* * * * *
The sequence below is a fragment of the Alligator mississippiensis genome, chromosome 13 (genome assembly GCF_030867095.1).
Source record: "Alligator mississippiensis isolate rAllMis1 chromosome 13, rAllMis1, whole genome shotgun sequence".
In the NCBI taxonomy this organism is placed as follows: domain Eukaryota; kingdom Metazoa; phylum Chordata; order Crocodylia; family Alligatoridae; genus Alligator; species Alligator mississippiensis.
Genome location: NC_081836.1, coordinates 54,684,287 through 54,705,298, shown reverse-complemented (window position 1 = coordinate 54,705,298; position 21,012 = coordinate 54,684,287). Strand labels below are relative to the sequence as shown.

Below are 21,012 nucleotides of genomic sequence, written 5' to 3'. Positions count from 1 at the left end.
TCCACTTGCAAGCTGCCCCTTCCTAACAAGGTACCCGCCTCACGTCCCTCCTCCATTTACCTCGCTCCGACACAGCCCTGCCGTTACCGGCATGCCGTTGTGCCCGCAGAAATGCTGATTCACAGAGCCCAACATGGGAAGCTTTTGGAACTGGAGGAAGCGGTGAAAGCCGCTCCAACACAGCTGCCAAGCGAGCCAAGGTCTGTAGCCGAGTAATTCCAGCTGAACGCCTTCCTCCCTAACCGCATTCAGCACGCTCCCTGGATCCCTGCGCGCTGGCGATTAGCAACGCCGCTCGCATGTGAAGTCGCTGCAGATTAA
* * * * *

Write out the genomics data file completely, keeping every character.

The sequence below is a fragment of the Alligator mississippiensis genome, chromosome 13 (genome assembly GCF_030867095.1).
Source record: "Alligator mississippiensis isolate rAllMis1 chromosome 13, rAllMis1, whole genome shotgun sequence".
In the NCBI taxonomy this organism is placed as follows: domain Eukaryota; kingdom Metazoa; phylum Chordata; order Crocodylia; family Alligatoridae; genus Alligator; species Alligator mississippiensis.
Genome location: NC_081836.1, coordinates 54,684,287 through 54,705,298, shown reverse-complemented (window position 1 = coordinate 54,705,298; position 21,012 = coordinate 54,684,287). Strand labels below are relative to the sequence as shown.

Below are 21,012 nucleotides of genomic sequence, written 5' to 3'. Positions count from 1 at the left end.
TCCACTTGCAAGCTGCCCCTTCCTAACAAGGTACCCGCCTCACGTCCCTCCTCCATTTACCTCGCTCCGACACAGCCCTGCCGTTACCGGCATGCCGTTGTGCCCGCAGAAATGCTGATTCACAGAGCCCAACATGGGAAGCTTTTGGAACTGGAGGAAGCGGTGAAAGCCGCTCCAACACAGCTGCCAAGCGAGCCAAGGTCTGTAGCCGAGTAATTCCAGCTGAACGCCTTCCTCCCTAACCGCATTCAGCACGCTCCCTGGATCCCTGCGCGCTGGCGATTAGCAACGCCGCTCGCATGTGAAGTCGCTGCAGATTAA